Posted by: Fr Chris | January 5, 2019

Theophany Day!

Theophany:  Manifestation of God  Epiphany –  shining forth

For Byzantine Catholics, the 12th day of Christmas is the baptism of Jesus in Jordan, for Latins, it is when the magi, traditionally known as the Three Kings, come to worship Jesus as king of kings. They celebrate the Baptism on the Sunday after the 6th of January.

I grew up in St John the Baptist parish in Kenmore, New York. In front of the church there are two life-sized statues of St John baptizing Jesus, with John pouring the water over his head.  Every time I passed that monument, I remembered that this shows the moment in Matthew’s Gospel when the Father speaks: This is my beloved Son in Whom I am well pleased.  The Father proclaims Who Jesus is – his eternal son, the second person of the trinity.  One of sixty vv in NT that affirms Jesus is divine.

St Gregory of Nyssa: Today He is baptized by John that He might cleanse him who was defiled, that He might bring the Spirit from above, and exalt man to heaven, that he who had fallen might be raised up and he who had cast him down might be put to shame. Baptism, then, is a purification from sins, a remission of trespasses, a cause of renovation and regeneration. too the child of regeneration has nothing for which to answer, being released by royal bounty from accountability. And this gift it is not the water that bestows (for in that case it were a thing more exalted than all creation), but the command of God, and the visitation of the Spirit that comes sacramentally to set us free. But water serves to express the cleansing.

Water is sanctified on Theophany. Fr Artur celebrated this last night for the holy water to take home, and then today going down to bless the Rio Grande river as in Europe the custom is to bless living water in a river or lake.  Holy water is ordinary water that has been completely transformed by the power of the Holy Spirit. The prayer says: Come now and sanctify this water, and goes on to talk about how the water now serves as a protection against evil, healing for the sick in both soul and body, sanctification of places, for the gift of enlightenment. It is sanctified when the triple branched candle goes into the water, when the priest’s hand goes in 3 times, when the priest breathes 3 times, when the life-giving  cross is put into the water three times. The whole ceremony invokes the Holy Trinity over and over again.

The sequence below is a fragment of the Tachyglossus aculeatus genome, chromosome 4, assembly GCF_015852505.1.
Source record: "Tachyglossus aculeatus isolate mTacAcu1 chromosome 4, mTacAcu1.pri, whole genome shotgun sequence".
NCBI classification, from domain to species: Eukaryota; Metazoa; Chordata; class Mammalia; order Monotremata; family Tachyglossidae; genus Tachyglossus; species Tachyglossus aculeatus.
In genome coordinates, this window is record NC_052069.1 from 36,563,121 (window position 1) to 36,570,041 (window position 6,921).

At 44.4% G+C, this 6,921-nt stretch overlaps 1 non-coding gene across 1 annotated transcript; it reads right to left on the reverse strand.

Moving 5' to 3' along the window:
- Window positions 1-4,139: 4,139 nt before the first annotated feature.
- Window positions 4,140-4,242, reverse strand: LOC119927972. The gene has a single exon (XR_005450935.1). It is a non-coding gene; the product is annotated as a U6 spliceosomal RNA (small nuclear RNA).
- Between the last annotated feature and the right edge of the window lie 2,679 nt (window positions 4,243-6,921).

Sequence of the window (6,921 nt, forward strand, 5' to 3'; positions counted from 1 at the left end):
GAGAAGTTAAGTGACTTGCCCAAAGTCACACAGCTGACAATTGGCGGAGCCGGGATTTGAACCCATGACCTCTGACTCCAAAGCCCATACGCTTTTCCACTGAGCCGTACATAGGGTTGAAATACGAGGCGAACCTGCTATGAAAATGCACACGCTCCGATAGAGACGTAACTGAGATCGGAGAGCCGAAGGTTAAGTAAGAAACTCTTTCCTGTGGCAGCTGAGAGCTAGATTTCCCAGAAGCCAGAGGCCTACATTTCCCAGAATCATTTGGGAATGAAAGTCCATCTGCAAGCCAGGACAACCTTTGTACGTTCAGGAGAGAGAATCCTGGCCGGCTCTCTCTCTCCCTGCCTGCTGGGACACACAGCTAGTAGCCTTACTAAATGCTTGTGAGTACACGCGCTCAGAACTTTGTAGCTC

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The baptism of the Lord is the first big event recorded in the four gospels after the birth of Christ and His first forty days on earth. The Bible itself begins with the Spirit moving over the void,  a wind from God[b] swept over the face of the waters. 3 Then God said, “Let there be light”; and there was light. Theophany is called a feast of light: the Spirit bringing light where there was darkness, and then moving over the waters of the earth.

Holy water is so important that in the Byzantine rite it was the practice to bless water every month on the first day, because the people used so much of it. Now this is formally done still only on August 1, but it would be great to have the need to bless water over and over again because you used it so much.

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The holy water is kept near the church’s front door, available all year for those who need it. The clergy use it to bless houses, to bless cars, to bless  icons and religious objects, to bless the casket at the end of life’s journey on earth.